Linked by Eugenia Loli on Mon 1st May 2006 03:03 UTC
Windows Kurt Hudson explains tricks to optimize applications on multiprocessor computers, even if those applications were developed without such systems in mind.
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RE[4]: Only for Windows users
by ivans on Mon 1st May 2006 12:54 UTC in reply to "RE[3]: Only for Windows users"
ivans
Member since:
2005-12-03

Because Linux and UNIX have been running on dual
core (and 64-bit platforms) for far longer than NT,
ergo they "embraced" it much earlier.


Oh please, NT ran on 64b Alpha AXP ever since the first release in '93. Moreover - it was developed on i860 (N10) simulator in '89, which was marketed as 64b (although it wasn't truly, but that's Intel's marketing crap ;)

And more important thing - it was SMP-ready from the start.

When did the linux go fully preemtpive and got rid of lock_kernel() after almost every syscall? In 2002? LOL ;)

And the FBSD of the "Giant" mutex? ;)

Reply Parent Score: 4

RE[5]: Only for Windows users
by nick on Mon 1st May 2006 13:17 in reply to "RE[4]: Only for Windows users"
nick Member since:
2006-04-17

Oh please, NT ran on 64b Alpha AXP ever since the first release in '93.

IRIX was running 64-bit MIPS in 91.

I didn't say NT was behind ALL unixes in both dual core
and 64-bitness. That would be stupid considering there
are unixes that will never be 64-bit or SMP capable.

Moreover - it was developed on i860 (N10) simulator in '89, which was marketed as 64b (although it wasn't truly, but that's Intel's marketing crap ;)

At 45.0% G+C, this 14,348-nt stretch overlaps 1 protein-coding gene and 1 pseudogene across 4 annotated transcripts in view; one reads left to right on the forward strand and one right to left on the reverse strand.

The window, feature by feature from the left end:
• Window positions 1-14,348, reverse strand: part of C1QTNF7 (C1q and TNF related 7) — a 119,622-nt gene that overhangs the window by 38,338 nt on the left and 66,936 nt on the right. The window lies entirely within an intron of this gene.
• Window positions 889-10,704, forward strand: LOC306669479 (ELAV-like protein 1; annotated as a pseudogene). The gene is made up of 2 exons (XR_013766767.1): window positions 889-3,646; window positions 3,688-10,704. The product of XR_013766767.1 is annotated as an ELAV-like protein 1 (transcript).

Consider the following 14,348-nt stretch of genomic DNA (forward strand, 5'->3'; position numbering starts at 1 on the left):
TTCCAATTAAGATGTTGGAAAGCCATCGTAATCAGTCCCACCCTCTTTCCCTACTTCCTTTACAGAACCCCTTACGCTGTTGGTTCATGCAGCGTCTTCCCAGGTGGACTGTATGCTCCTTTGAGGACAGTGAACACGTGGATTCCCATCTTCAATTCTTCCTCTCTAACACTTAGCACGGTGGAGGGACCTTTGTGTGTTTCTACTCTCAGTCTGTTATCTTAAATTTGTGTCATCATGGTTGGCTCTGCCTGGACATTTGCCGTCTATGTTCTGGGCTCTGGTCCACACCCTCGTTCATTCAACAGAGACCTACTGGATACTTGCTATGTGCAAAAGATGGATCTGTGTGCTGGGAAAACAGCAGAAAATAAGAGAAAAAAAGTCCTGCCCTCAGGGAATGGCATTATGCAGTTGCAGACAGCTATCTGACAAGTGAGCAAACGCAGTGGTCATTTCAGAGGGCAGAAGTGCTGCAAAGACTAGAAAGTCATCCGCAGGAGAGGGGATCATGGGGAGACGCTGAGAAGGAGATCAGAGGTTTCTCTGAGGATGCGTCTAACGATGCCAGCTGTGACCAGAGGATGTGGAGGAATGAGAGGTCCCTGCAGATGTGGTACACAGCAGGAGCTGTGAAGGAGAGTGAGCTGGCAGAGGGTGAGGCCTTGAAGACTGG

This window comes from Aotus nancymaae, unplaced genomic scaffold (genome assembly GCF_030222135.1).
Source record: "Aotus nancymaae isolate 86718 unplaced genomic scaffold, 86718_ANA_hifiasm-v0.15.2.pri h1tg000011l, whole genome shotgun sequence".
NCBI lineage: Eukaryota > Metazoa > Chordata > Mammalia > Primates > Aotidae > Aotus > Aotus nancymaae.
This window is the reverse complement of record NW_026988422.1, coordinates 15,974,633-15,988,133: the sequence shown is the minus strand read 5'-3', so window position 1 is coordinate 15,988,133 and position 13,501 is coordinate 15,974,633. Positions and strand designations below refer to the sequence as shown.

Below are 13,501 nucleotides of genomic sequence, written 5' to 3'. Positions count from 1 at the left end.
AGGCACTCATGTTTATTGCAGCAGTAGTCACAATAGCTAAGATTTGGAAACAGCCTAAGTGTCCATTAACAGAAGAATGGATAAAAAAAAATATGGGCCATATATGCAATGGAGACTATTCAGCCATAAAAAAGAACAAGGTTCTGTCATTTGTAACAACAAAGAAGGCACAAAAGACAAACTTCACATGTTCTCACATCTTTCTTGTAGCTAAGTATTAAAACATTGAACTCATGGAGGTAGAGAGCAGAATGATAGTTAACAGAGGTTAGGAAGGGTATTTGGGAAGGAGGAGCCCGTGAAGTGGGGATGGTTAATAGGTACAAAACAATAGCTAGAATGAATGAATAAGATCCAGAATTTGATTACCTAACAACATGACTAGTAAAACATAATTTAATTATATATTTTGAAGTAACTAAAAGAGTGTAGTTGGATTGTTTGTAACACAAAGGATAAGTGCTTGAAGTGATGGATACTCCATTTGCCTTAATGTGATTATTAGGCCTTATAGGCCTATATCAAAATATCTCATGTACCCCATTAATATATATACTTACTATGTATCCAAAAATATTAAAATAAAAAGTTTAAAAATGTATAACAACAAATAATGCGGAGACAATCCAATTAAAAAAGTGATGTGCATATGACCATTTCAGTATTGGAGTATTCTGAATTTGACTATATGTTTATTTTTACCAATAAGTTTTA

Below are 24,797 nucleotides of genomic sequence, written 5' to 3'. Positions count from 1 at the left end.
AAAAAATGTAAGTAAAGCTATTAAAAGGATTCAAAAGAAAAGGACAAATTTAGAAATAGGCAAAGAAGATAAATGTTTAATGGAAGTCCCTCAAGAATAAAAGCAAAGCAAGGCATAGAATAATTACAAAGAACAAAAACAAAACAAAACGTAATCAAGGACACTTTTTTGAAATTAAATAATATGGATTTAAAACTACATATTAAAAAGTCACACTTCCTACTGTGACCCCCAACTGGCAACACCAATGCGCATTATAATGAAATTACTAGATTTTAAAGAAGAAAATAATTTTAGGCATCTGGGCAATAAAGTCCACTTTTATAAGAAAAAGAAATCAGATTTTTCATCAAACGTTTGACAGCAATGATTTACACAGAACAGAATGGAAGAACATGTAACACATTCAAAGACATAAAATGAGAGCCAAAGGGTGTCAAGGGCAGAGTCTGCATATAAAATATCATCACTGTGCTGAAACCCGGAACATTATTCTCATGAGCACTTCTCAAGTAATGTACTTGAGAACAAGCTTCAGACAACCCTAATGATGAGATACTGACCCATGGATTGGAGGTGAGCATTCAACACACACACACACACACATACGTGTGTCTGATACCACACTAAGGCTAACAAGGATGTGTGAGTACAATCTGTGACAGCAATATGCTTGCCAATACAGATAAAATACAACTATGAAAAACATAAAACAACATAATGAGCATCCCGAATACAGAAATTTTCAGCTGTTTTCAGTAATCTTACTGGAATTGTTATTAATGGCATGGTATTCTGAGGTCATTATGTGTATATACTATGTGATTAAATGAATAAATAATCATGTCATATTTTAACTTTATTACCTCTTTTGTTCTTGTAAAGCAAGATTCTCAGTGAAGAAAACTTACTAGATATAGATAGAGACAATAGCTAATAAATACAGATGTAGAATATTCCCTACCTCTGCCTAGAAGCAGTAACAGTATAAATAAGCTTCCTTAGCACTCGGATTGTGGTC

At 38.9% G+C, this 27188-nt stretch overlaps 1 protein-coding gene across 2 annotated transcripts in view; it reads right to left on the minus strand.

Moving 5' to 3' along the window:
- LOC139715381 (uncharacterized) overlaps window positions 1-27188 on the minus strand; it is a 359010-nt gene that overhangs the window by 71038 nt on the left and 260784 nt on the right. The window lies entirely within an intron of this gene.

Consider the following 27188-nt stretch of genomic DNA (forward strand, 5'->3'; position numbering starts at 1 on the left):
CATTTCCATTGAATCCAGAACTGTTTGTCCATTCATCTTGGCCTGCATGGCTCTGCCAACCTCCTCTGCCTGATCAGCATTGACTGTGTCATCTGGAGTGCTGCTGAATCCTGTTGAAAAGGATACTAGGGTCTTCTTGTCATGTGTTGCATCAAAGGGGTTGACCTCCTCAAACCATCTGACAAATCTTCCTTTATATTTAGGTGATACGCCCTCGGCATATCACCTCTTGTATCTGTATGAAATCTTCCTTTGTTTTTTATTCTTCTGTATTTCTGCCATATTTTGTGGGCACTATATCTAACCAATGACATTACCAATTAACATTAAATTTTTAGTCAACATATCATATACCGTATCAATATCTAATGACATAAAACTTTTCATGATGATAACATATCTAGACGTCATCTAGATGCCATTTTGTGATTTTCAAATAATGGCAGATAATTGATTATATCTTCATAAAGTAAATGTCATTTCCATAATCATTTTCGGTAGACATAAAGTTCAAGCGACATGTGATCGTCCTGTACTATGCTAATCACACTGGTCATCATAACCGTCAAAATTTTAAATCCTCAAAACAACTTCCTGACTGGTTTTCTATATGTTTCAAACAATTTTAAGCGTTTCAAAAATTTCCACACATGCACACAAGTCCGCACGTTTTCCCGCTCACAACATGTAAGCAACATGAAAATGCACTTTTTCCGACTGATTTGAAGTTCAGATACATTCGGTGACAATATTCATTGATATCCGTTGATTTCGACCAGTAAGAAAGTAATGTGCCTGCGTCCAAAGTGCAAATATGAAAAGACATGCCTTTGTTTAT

And more important thing - it was SMP-ready from the start.

More important? Who said anything about importance?
More important than what? Fixing security holes, or...?

Linux did not support SMP from the start. It would have
been a stupid design choice, given its target market
and resources to begin with.

When did the linux go fully preemtpive and got rid of lock_kernel() after almost every syscall? In 2002? LOL ;)

Yeah I imagine it would have been at least 2 years
before it was running on 1024 CPU systems in '04.

And the FBSD of the "Giant" mutex? ;)

And WNT of its instability and security holes? ;)

Reply Parent Score: 1

RE[6]: Only for Windows users
by ivans on Mon 1st May 2006 14:12 in reply to "RE[5]: Only for Windows users"
ivans Member since:
2005-12-03

IRIX was running 64-bit MIPS in 91

And System/38 (and later AS/400) had 64b/128b non-VNA architecture more than 10 years before IRIX and NT (or any other OS) ....your point is what?

You claimed that Linux and *nix general embraced SMP much earlier than NT, which supported it as an original design goal? That sounds like trolling to me.

Linux did not support SMP from the start. It would have been a stupid design choice, given its target market and resources to begin with.

Yes, having a big f.... kernel lock for 11 years has nothing to do with incomptence of it's developers...yeah right.

Yeah I imagine it would have been at least 2 years
before it was running on 1024 CPU systems in '04.


On penny-stock almost-bankrupt SGI systems? LOL ;)

And WNT of its instability and security holes? ;)

I presume the last time you used Windows was back in the mid-1990s...right?

As for the security: not so long ago, almost everyone could trade linux 0days on undernet..

Reply Parent Score: 1